Defense Minister Toshimi Kitazawa on Thursday repeated that Japan will continue to make antiterrorism contributions after the Maritime Self-Defense Force’s refueling mission in the Indian Ocean is terminated, but stopped short of outlining possible alternatives.
Repeating statements by other Cabinet members, including Foreign Minister Katsuya Okada, Kitazawa said during a group interview that the Democratic Party of Japan-led ruling coalition does not intend to extend the MSDF dispatch, which is part of international antiterrorism operations in and around Afghanistan. “The temporary law (that enables the dispatch) expires in January,” Kitazawa said without elaborating.
The newly appointed minister did not propose alternative contributions for combating terrorism in the region and only said that his ministry will collaborate with other branches of the government to determine its options.
In addition to ending the MSDF mission, the DPJ made other controversial pledges to win the Lower House election last month. Among them is a proposal to review an agreement with the United States on realigning U.S. forces in the country and a plan to relocate the U.S. Marine Corps Futenma Air Station outside of Okinawa Prefecture instead of within.
Kitazawa, who will be a central figure in renegotiating the complex issue, said he will visit Okinawa on Friday to speak with local residents about the relocation plan.
“The agreement we have with the United States is of high importance,” Kitazawa said. But he also stressed that the public spoke clearly in awarding the DPJ a landslide victory in the Aug. 30 election. The veteran lawmaker said he will try to have frank conversations with Okinawans, “possibly over some ‘awamori’ drinks,” to grasp how the government can proceed.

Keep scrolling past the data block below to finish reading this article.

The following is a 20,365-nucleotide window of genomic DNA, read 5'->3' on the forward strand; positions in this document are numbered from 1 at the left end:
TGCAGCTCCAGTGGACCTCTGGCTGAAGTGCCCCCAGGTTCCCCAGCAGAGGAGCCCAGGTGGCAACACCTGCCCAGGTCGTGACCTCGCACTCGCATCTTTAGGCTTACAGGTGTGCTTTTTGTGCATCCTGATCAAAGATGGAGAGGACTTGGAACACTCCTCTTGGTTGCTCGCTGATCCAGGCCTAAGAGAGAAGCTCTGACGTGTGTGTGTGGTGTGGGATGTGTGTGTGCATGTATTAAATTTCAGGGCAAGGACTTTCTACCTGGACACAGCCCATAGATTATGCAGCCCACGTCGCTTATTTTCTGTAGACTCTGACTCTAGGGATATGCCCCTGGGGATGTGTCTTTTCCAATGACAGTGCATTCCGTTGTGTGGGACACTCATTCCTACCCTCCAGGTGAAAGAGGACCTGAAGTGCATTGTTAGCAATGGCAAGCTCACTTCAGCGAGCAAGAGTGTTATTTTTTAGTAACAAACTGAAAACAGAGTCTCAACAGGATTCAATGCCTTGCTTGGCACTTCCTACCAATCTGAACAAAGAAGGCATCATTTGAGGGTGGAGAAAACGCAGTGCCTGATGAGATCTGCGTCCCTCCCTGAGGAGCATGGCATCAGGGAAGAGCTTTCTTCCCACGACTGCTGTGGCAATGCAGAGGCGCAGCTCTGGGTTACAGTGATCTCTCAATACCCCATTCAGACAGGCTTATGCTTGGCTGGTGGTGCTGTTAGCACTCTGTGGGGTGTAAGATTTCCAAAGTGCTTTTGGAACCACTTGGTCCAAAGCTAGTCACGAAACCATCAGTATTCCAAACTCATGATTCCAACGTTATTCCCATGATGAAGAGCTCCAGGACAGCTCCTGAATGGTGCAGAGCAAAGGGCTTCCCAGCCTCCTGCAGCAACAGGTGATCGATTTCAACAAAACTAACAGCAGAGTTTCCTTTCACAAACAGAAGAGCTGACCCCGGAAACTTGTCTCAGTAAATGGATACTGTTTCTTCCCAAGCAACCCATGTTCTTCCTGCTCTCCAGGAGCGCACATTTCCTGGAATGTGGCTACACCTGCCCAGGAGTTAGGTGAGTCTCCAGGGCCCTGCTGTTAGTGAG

While some of the DPJ’s proposals have raised eyebrows in Washington, they have also caused tension with one of the DPJ’s junior coalition partners, the Social Democratic Party. The SDP is opposed to dispatching the Self-Defense Forces overseas, but the coalition, which also includes Kokumin Shinto (People’s New Party), papered over the major rifts when agreeing to form the ruling alliance.
Kitazawa stated that he also opposes the overseas dispatch of the SDF on a personal level, noting that the act may not be in accordance with the Constitution. He added, however, that the issue should be handled on a “case by case” basis and include the SDF’s participation in Peace Keeping Operations of the United Nations.
The key is to maintain strict government control of the SDF, he insisted, touching on the controversy surrounding sacked Air Self-Defense Force Chief of Staff Gen. Toshio Tamogami.
“The war was induced by military men who ignored the government. The government is responsible for not being able to hold down the military,” Kitazawa said, referring to the events surrounding World War II.
Tamogami was sacked in October last year after winning an essay contest with an entry that defended Japan’s wartime actions and its colonial rule of other countries. He also stated Japan was never the aggressor during the war and voiced his revisionist views during unsworn testimony before an Upper House committee.
“All men are given the freedom of opinion,” Kitazawa said during the interview, adding that one should always consider his position before making a public statement.
“Tamogami’s acts were extremely disappointing,” he said.
Kitazawa, an Upper House member who served for 17 years in the Nagano Prefectural Assembly, was first elected to the Diet in 1992 as a member of the Liberal Democratic Party. The Nagano Prefecture native was the chairman of the Upper House foreign policy and defense committee and is known for his expertise in the field.
Despite his selection as defense minister for his first stint in the Cabinet, the 71-year-old appeared confident handling some of the urgent matters awaiting the DPJ.
Asked about dealing with North Korea’s nuclear program, Kitazawa assured that the government will swiftly enact a bill that will allow inspections of North Korean vessels on the high seas.